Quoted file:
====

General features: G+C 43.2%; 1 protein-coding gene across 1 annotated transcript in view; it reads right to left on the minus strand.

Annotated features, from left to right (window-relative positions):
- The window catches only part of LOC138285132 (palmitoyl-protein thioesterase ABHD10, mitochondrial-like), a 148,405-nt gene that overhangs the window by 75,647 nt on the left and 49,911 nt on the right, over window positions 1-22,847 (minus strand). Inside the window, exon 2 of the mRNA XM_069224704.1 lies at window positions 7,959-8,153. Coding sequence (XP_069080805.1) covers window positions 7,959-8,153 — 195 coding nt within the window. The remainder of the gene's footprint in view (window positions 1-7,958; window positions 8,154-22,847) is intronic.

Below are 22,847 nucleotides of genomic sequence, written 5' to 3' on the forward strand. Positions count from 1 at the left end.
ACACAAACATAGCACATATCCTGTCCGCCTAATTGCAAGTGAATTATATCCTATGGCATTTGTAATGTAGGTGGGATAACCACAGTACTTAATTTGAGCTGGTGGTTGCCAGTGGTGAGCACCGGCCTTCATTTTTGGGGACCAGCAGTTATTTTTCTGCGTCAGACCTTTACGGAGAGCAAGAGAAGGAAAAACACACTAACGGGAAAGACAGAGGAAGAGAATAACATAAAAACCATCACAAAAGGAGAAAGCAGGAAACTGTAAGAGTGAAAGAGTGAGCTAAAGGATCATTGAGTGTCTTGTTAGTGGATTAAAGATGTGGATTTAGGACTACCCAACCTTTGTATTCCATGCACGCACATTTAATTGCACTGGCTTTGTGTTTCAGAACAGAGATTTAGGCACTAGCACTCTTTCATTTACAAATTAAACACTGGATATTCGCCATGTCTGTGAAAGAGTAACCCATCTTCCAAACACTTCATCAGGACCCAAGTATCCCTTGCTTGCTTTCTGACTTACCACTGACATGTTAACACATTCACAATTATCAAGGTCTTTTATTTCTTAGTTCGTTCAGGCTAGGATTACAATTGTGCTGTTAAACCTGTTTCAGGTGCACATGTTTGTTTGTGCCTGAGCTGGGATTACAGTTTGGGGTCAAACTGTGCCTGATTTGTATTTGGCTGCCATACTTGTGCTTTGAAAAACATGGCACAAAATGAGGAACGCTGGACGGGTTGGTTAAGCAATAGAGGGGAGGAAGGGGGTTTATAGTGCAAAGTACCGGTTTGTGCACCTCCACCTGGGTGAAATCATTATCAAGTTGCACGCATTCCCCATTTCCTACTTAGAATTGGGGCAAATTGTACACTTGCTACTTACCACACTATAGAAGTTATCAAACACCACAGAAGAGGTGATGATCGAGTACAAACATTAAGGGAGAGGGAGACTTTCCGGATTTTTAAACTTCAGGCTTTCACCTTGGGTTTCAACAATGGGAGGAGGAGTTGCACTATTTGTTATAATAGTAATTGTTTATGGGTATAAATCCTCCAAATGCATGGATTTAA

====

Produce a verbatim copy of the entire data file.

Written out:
General features: G+C 43.2%; 1 protein-coding gene across 1 annotated transcript in view; it reads right to left on the minus strand.

Annotated features, from left to right (window-relative positions):
- The window catches only part of LOC138285132 (palmitoyl-protein thioesterase ABHD10, mitochondrial-like), a 148,405-nt gene that overhangs the window by 75,647 nt on the left and 49,911 nt on the right, over window positions 1-22,847 (minus strand). Inside the window, exon 2 of the mRNA XM_069224704.1 lies at window positions 7,959-8,153. Coding sequence (XP_069080805.1) covers window positions 7,959-8,153 — 195 coding nt within the window. The remainder of the gene's footprint in view (window positions 1-7,958; window positions 8,154-22,847) is intronic.

Below are 22,847 nucleotides of genomic sequence, written 5' to 3' on the forward strand. Positions count from 1 at the left end.
ACACAAACATAGCACATATCCTGTCCGCCTAATTGCAAGTGAATTATATCCTATGGCATTTGTAATGTAGGTGGGATAACCACAGTACTTAATTTGAGCTGGTGGTTGCCAGTGGTGAGCACCGGCCTTCATTTTTGGGGACCAGCAGTTATTTTTCTGCGTCAGACCTTTACGGAGAGCAAGAGAAGGAAAAACACACTAACGGGAAAGACAGAGGAAGAGAATAACATAAAAACCATCACAAAAGGAGAAAGCAGGAAACTGTAAGAGTGAAAGAGTGAGCTAAAGGATCATTGAGTGTCTTGTTAGTGGATTAAAGATGTGGATTTAGGACTACCCAACCTTTGTATTCCATGCACGCACATTTAATTGCACTGGCTTTGTGTTTCAGAACAGAGATTTAGGCACTAGCACTCTTTCATTTACAAATTAAACACTGGATATTCGCCATGTCTGTGAAAGAGTAACCCATCTTCCAAACACTTCATCAGGACCCAAGTATCCCTTGCTTGCTTTCTGACTTACCACTGACATGTTAACACATTCACAATTATCAAGGTCTTTTATTTCTTAGTTCGTTCAGGCTAGGATTACAATTGTGCTGTTAAACCTGTTTCAGGTGCACATGTTTGTTTGTGCCTGAGCTGGGATTACAGTTTGGGGTCAAACTGTGCCTGATTTGTATTTGGCTGCCATACTTGTGCTTTGAAAAACATGGCACAAAATGAGGAACGCTGGACGGGTTGGTTAAGCAATAGAGGGGAGGAAGGGGGTTTATAGTGCAAAGTACCGGTTTGTGCACCTCCACCTGGGTGAAATCATTATCAAGTTGCACGCATTCCCCATTTCCTACTTAGAATTGGGGCAAATTGTACACTTGCTACTTACCACACTATAGAAGTTATCAAACACCACAGAAGAGGTGATGATCGAGTACAAACATTAAGGGAGAGGGAGACTTTCCGGATTTTTAAACTTCAGGCTTTCACCTTGGGTTTCAACAATGGGAGGAGGAGTTGCACTATTTGTTATAATAGTAATTGTTTATGGGTATAAATCCTCCAAATGCATGGATTTAA